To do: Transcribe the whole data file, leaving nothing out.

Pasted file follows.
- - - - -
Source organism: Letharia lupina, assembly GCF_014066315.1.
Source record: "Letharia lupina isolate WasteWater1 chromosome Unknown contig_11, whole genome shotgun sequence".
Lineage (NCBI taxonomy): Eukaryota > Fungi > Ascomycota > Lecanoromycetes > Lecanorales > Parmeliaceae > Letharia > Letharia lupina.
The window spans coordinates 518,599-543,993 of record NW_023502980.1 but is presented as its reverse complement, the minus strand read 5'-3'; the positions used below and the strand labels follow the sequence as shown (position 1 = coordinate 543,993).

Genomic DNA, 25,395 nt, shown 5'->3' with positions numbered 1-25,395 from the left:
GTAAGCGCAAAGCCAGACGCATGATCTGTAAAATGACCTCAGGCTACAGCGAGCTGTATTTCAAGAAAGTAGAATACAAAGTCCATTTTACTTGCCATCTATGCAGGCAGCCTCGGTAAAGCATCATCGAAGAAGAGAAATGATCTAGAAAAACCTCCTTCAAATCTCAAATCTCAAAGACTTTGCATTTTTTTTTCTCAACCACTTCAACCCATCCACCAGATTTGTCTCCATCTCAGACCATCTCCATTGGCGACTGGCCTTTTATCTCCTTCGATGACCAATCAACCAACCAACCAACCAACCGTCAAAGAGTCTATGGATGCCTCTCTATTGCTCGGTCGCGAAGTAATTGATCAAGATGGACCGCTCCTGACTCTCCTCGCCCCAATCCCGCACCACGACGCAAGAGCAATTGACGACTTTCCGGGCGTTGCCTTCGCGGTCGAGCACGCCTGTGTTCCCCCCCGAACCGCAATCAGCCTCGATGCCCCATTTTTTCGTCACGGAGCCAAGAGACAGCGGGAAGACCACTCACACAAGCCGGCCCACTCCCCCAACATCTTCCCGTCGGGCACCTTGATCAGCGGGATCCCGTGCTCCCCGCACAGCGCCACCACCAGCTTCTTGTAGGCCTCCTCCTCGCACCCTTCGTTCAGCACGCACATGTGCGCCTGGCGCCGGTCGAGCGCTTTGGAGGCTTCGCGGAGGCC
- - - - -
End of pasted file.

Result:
Source organism: Letharia lupina, assembly GCF_014066315.1.
Source record: "Letharia lupina isolate WasteWater1 chromosome Unknown contig_11, whole genome shotgun sequence".
Lineage (NCBI taxonomy): Eukaryota > Fungi > Ascomycota > Lecanoromycetes > Lecanorales > Parmeliaceae > Letharia > Letharia lupina.
The window spans coordinates 518,599-543,993 of record NW_023502980.1 but is presented as its reverse complement, the minus strand read 5'-3'; the positions used below and the strand labels follow the sequence as shown (position 1 = coordinate 543,993).

Genomic DNA, 25,395 nt, shown 5'->3' with positions numbered 1-25,395 from the left:
GTAAGCGCAAAGCCAGACGCATGATCTGTAAAATGACCTCAGGCTACAGCGAGCTGTATTTCAAGAAAGTAGAATACAAAGTCCATTTTACTTGCCATCTATGCAGGCAGCCTCGGTAAAGCATCATCGAAGAAGAGAAATGATCTAGAAAAACCTCCTTCAAATCTCAAATCTCAAAGACTTTGCATTTTTTTTTCTCAACCACTTCAACCCATCCACCAGATTTGTCTCCATCTCAGACCATCTCCATTGGCGACTGGCCTTTTATCTCCTTCGATGACCAATCAACCAACCAACCAACCAACCGTCAAAGAGTCTATGGATGCCTCTCTATTGCTCGGTCGCGAAGTAATTGATCAAGATGGACCGCTCCTGACTCTCCTCGCCCCAATCCCGCACCACGACGCAAGAGCAATTGACGACTTTCCGGGCGTTGCCTTCGCGGTCGAGCACGCCTGTGTTCCCCCCCGAACCGCAATCAGCCTCGATGCCCCATTTTTTCGTCACGGAGCCAAGAGACAGCGGGAAGACCACTCACACAAGCCGGCCCACTCCCCCAACATCTTCCCGTCGGGCACCTTGATCAGCGGGATCCCGTGCTCCCCGCACAGCGCCACCACCAGCTTCTTGTAGGCCTCCTCCTCGCACCCTTCGTTCAGCACGCACATGTGCGCCTGGCGCCGGTCGAGCGCTTTGGAGGCTTCGCGGAGGCC